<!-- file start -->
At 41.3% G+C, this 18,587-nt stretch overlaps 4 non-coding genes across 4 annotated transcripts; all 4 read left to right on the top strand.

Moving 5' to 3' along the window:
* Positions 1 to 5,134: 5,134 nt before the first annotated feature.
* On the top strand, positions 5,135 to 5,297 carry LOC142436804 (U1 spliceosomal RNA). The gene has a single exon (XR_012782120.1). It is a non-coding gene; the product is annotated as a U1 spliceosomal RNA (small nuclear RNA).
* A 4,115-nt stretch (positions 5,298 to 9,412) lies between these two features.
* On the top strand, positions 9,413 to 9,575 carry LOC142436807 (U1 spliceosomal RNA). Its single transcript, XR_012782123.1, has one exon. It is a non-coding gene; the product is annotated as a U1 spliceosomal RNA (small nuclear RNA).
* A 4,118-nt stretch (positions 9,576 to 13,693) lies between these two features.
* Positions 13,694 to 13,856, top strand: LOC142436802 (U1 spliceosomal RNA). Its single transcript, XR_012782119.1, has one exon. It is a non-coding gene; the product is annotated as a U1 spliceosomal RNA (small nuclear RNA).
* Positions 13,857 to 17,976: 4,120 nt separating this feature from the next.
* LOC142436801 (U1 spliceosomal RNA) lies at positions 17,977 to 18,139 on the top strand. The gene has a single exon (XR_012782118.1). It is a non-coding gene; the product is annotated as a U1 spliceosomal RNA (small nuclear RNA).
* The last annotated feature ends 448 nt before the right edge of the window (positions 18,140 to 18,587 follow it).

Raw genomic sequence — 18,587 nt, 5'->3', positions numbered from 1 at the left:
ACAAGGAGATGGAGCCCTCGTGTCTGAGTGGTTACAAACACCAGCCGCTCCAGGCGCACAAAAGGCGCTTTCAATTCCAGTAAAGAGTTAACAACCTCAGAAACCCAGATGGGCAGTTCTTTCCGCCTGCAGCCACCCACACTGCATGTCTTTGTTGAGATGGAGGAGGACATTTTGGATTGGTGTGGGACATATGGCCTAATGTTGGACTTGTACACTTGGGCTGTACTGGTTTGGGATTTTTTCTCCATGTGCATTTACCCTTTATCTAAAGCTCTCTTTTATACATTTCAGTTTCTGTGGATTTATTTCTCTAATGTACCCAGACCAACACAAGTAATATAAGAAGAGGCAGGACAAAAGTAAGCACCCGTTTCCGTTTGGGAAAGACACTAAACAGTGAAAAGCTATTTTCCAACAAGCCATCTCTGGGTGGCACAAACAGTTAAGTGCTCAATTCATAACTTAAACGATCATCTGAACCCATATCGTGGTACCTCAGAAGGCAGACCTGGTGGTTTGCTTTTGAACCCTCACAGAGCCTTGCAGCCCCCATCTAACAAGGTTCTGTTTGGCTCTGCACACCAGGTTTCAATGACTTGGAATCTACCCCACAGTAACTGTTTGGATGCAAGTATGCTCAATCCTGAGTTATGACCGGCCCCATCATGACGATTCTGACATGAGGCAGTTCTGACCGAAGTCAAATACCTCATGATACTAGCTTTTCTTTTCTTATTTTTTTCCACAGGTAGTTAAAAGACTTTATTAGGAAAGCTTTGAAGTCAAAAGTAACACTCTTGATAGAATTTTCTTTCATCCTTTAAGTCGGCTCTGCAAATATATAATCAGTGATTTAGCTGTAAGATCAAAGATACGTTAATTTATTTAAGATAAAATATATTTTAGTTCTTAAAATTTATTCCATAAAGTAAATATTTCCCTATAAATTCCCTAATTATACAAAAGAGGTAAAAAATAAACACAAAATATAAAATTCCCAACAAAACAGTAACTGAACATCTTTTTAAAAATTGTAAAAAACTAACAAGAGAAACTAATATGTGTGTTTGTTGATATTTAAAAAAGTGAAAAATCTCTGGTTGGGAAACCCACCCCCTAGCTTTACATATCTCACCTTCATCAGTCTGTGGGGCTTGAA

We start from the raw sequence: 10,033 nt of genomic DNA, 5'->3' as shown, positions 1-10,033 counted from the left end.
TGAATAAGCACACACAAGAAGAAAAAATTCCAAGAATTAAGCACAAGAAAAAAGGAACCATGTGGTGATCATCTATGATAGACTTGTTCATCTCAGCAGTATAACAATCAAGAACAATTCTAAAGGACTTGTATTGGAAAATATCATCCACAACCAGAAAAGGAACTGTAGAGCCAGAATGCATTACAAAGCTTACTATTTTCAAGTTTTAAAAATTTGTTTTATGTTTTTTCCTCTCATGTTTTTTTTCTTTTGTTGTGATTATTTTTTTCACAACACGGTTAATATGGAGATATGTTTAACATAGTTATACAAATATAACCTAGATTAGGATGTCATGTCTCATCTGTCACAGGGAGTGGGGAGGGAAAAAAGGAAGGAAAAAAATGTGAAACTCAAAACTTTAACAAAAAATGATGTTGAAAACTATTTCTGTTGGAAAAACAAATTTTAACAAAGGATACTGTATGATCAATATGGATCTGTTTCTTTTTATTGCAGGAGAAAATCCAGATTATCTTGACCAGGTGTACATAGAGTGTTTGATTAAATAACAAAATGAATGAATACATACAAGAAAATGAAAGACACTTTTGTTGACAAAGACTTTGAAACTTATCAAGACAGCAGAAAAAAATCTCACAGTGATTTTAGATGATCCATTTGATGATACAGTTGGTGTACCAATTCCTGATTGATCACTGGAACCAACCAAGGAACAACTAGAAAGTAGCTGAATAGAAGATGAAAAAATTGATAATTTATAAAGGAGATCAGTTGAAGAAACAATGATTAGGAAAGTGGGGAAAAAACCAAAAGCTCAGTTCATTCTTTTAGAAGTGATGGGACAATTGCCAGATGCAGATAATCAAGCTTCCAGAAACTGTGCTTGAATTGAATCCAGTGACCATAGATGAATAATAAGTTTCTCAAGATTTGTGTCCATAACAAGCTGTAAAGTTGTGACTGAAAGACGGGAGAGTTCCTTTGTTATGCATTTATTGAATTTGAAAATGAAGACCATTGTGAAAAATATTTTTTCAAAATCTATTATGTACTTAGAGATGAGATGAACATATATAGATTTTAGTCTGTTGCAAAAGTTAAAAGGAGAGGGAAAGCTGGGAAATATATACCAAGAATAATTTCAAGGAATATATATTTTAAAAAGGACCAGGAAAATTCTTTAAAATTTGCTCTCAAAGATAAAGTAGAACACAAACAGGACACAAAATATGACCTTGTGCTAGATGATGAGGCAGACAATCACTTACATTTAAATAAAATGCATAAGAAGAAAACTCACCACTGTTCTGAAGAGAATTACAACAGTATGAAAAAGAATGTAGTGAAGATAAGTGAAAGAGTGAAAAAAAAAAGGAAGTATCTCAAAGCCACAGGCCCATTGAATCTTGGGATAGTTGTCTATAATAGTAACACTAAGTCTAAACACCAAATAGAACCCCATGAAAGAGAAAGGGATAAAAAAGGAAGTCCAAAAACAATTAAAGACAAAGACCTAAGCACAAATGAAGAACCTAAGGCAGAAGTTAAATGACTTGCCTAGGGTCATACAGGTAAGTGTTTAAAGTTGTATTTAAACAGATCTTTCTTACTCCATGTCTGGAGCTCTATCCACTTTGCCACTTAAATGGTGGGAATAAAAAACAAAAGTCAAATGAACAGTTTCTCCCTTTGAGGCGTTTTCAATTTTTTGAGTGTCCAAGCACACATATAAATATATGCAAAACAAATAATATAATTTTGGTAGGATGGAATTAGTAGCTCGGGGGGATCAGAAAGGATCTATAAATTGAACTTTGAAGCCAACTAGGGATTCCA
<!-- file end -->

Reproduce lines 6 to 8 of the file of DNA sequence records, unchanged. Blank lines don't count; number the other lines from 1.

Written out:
* On the top strand, positions 9,413 to 9,575 carry LOC142436807 (U1 spliceosomal RNA). Its single transcript, XR_012782123.1, has one exon. It is a non-coding gene; the product is annotated as a U1 spliceosomal RNA (small nuclear RNA).
* A 4,118-nt stretch (positions 9,576 to 13,693) lies between these two features.
* Positions 13,694 to 13,856, top strand: LOC142436802 (U1 spliceosomal RNA). Its single transcript, XR_012782119.1, has one exon. It is a non-coding gene; the product is annotated as a U1 spliceosomal RNA (small nuclear RNA).